It should be appreciated that the foregoing concepts, and additional concepts discussed below, may be arranged in any suitable combination, as the present disclosure is not limited in this respect. Further, other advantages and novel features of the present disclosure will become apparent from the following detailed description of various non-limiting embodiments when considered in conjunction with the accompanying figures.

BRIEF DESCRIPTION OF THE DRAWINGS

The accompanying drawings are not intended to be drawn to scale. In the drawings, each identical or nearly identical component that is illustrated in various figures may be represented by a like numeral. For purposes of clarity, not every component may be labeled in every drawing. In the drawings:

FIG. 1 is a cross-sectional schematic view 100 of a system comprising an interlayer 104, according to some illustrative embodiments;

FIG. 2 is a flowchart 200 illustrating methods for manufacturing a system comprising an interlayer, according to certain embodiments;

FIG. 3A is a schematic diagram of the chemical structure of tetracene, according to some illustrative embodiments;

FIG. 3B is a schematic diagram of energy levels in tetracene and silicon, according to some illustrative embodiments;

FIG. 3C is a schematic diagram demonstrating processes occurring in a layered system comprising tetracene, hafnium nitride (Hf3N4), and silicon, according to some illustrative embodiments;

FIG. 4 is a plot of an excitation spectrum for a silicon/(hafnium oxynitride) system, according to some illustrative embodiments;

FIG. 5A is a schematic diagram of an apparatus for magnetic field effect measurement for a silicon/(hafnium oxynitride)/tetracene system, according to some illustrative embodiments;

FIG. 5B is a plot of a photoluminescence spectrum of silicon for a silicon/(hafnium oxynitride)/tetracene system, according to some illustrative embodiments;

FIG. 5C is a plot of photoluminescence (PL) change of silicon in response to external magnetic field for a silicon/(hafnium oxynitride)/tetracene system, according to some illustrative embodiments;

FIG. 6 is a plot of silicon photoluminescence change with thickness of a hafnium oxynitride interlayer in a silicon/(hafnium oxynitride)/tetracene system, according to some illustrative embodiments;

FIG. 7A is a plot of silicon photoluminescence change and tetracene fluorescence change with magnetic field in a silicon/(hafnium oxynitride)/tetracene system, according to some illustrative embodiments;

FIG. 7B is a plot of magnetic field effect mean values of silicon photoluminescence change in a silicon/(hafnium oxynitride)/tetracene system for silicon wafers having different doping levels, according to some illustrative embodiments;

FIG. 7C is a schematic diagram of a proposed energy level alignment for p-type silicon wafers in a silicon/(hafnium oxynitride)/tetracene system, according to some illustrative embodiments;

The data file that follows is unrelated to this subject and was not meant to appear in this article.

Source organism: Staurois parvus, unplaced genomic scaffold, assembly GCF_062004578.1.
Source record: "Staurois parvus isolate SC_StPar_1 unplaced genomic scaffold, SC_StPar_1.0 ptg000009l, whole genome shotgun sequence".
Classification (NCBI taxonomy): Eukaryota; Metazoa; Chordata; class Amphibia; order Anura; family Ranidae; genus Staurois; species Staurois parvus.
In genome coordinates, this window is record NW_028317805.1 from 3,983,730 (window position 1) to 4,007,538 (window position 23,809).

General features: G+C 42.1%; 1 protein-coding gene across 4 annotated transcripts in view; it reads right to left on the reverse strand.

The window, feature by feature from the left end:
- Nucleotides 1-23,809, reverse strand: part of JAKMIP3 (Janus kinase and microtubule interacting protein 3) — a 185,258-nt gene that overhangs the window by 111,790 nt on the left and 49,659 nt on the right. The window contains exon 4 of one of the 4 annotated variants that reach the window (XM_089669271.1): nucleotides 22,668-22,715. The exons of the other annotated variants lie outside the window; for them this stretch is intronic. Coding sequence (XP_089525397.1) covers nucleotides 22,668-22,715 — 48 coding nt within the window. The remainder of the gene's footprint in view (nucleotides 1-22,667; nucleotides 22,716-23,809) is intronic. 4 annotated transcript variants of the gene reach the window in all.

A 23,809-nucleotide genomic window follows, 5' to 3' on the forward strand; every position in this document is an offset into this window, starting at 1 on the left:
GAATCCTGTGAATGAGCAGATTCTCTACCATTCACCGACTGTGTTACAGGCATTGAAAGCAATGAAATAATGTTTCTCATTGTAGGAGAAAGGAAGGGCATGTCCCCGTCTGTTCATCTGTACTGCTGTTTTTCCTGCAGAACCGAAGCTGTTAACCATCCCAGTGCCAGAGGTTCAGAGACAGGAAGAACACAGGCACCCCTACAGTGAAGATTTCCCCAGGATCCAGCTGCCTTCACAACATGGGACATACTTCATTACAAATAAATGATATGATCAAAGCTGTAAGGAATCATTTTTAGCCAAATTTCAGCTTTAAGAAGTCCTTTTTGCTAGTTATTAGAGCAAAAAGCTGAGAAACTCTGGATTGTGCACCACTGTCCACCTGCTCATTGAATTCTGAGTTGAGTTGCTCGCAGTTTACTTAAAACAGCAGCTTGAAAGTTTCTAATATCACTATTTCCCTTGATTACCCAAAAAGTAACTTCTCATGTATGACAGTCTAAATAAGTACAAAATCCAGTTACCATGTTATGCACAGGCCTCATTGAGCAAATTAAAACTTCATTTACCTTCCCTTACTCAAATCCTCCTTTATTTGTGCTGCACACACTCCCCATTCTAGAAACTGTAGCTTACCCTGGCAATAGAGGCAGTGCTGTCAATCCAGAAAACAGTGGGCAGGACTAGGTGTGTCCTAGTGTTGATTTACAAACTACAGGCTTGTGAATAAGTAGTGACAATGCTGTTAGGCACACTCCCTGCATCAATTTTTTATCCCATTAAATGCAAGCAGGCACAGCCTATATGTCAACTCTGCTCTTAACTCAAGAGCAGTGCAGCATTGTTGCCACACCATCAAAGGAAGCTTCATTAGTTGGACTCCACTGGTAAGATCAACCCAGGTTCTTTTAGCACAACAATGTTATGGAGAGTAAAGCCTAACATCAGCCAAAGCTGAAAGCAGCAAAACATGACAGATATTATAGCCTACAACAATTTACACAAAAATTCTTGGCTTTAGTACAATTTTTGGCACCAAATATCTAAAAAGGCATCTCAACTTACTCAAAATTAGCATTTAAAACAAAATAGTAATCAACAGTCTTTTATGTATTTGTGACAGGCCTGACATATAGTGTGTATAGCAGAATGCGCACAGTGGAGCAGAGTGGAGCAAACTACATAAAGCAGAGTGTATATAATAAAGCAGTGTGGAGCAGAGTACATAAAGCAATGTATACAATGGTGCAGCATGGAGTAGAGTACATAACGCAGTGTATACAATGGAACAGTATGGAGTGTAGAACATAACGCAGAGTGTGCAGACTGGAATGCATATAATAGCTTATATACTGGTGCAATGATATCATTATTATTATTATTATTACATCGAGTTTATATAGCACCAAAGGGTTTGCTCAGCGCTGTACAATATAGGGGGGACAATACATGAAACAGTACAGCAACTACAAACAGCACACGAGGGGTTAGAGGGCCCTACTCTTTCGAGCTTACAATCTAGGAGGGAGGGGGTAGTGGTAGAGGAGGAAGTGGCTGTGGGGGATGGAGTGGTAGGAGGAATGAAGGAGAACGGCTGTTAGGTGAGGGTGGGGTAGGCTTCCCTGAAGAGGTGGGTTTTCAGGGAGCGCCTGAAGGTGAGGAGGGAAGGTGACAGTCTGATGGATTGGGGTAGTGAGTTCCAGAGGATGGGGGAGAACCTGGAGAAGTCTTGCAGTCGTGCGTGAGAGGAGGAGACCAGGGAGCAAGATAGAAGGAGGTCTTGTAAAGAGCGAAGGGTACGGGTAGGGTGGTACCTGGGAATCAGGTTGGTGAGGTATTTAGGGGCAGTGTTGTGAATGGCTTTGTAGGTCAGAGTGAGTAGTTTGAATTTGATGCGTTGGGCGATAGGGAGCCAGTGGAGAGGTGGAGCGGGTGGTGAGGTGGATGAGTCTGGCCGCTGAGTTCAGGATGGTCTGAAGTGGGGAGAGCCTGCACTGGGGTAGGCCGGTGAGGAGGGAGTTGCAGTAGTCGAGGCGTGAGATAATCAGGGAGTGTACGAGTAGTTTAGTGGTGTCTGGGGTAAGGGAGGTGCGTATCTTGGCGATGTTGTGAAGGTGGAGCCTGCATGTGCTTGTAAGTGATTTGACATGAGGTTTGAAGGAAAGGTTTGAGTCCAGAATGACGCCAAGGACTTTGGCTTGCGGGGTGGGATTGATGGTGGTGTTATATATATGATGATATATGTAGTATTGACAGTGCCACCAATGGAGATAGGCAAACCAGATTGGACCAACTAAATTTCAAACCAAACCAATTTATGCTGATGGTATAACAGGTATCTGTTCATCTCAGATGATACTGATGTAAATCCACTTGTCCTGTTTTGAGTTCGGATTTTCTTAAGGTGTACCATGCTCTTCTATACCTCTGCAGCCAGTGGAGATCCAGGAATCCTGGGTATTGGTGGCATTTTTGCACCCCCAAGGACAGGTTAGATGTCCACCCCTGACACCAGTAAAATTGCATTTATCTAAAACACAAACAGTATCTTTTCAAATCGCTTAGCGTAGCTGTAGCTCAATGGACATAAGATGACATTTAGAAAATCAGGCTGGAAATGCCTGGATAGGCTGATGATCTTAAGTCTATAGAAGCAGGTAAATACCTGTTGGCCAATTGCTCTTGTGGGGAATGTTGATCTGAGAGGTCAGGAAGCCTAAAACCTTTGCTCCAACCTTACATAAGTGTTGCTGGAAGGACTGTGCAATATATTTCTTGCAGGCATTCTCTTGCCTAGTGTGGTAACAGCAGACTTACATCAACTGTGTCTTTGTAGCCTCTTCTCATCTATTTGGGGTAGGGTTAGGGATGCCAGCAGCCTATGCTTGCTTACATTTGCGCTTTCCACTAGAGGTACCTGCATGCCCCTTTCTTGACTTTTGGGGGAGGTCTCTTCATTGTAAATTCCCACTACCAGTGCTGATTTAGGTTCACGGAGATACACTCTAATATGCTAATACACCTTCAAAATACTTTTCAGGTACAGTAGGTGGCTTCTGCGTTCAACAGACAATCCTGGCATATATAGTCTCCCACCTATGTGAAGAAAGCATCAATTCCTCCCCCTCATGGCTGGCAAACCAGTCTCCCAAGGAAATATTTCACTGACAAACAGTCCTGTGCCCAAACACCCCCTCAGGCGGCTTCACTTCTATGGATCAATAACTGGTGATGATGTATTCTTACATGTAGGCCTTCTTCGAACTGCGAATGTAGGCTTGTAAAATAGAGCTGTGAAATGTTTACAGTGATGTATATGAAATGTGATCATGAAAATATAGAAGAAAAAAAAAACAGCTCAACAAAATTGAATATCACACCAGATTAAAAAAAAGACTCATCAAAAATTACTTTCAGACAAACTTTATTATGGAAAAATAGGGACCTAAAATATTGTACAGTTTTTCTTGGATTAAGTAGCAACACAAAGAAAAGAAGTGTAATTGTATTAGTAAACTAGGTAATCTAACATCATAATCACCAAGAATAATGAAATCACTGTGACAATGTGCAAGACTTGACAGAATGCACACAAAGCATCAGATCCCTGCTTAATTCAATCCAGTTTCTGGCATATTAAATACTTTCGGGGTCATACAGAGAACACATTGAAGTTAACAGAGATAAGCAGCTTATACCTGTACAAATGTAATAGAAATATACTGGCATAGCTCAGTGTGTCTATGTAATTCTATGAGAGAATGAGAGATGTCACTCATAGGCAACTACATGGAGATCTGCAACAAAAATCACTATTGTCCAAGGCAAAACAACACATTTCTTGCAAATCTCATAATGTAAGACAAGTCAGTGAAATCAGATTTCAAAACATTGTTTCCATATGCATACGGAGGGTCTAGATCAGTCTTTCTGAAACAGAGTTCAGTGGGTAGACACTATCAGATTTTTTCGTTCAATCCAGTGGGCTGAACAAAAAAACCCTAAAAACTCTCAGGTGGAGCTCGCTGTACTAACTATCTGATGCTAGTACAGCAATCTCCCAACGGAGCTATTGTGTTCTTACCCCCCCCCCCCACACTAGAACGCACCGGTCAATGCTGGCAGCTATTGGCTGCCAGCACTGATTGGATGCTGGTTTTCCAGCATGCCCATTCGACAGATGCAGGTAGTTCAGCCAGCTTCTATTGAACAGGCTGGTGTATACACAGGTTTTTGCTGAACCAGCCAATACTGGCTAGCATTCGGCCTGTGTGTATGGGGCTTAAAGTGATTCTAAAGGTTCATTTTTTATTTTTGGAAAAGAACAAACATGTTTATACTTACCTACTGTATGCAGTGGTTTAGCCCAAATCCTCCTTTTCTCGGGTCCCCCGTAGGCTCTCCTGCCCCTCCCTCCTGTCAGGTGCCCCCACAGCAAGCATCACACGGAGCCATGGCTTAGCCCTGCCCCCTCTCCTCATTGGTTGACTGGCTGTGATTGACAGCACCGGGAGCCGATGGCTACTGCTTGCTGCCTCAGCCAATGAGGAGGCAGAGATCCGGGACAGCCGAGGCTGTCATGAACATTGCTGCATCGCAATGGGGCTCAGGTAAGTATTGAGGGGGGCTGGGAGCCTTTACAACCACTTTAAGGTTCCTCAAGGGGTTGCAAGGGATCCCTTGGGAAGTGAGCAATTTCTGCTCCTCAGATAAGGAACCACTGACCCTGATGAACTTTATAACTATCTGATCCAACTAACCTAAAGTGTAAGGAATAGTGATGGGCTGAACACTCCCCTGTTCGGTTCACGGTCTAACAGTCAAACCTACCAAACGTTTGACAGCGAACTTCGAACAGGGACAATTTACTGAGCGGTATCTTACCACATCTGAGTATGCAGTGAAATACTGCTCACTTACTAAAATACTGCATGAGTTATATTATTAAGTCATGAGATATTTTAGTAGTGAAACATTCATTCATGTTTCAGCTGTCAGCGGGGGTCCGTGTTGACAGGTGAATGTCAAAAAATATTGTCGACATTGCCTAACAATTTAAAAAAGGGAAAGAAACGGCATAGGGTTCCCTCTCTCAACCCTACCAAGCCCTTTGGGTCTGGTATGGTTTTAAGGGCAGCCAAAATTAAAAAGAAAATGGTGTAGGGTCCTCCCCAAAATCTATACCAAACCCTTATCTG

FIG. 7D is a schematic diagram of a proposed energy level alignment for n-type silicon wafers in a silicon/(hafnium oxynitride)/tetracene system, according to some illustrative embodiments;

FIG. 8A is a schematic diagram of a solar cell comprising a hafnium oxynitride interlayer, according to some illustrative embodiments;

FIG. 8B is a plot of current density vs. voltage for solar cells having an interlayer thickness of either 8 Å or 16 Å, according to some illustrative embodiments;

FIG. 8C is a plot of external quantum efficiency (EQE), and a ratio of EQEs, vs. excitation wavelength of solar cells having an interlayer thickness of either 8 Å or 16 Å, according to some illustrative embodiments.

DETAILED DESCRIPTION

Embodiments related to interlayers (e.g., interlayers comprising a transition metal and nitrogen, a transition metal oxide, a transition metal oxynitride, and/or a transition metal nitride) and associated systems, devices (e.g., photovoltaic devices), and methods are disclosed.

There are several approaches to circumventing the Shockley-Queisser limit. For example, multi-junction solar cells combine several materials with different bandgaps for a more efficient harvesting of the spectrum. In fact, certain four-junction cells illuminated by concentrated sunlight may directly convert sunlight into electricity at e.g. 46% power conversion efficiency. Multi-junction cells, however, are more expensive to produce and may only be cost-effective in space applications. Another potential approach is carrier multiplication. In carrier multiplication, absorption of one high energy photon leads to creation of more than one electron-hole pair (also referred to herein as an exciton). Implementations of this down-conversion scheme could be realized using e.g., lanthanides, quantum dots, or single walled carbon nanotubes, or a combination thereof, at least some of which exhibit this phenomenon.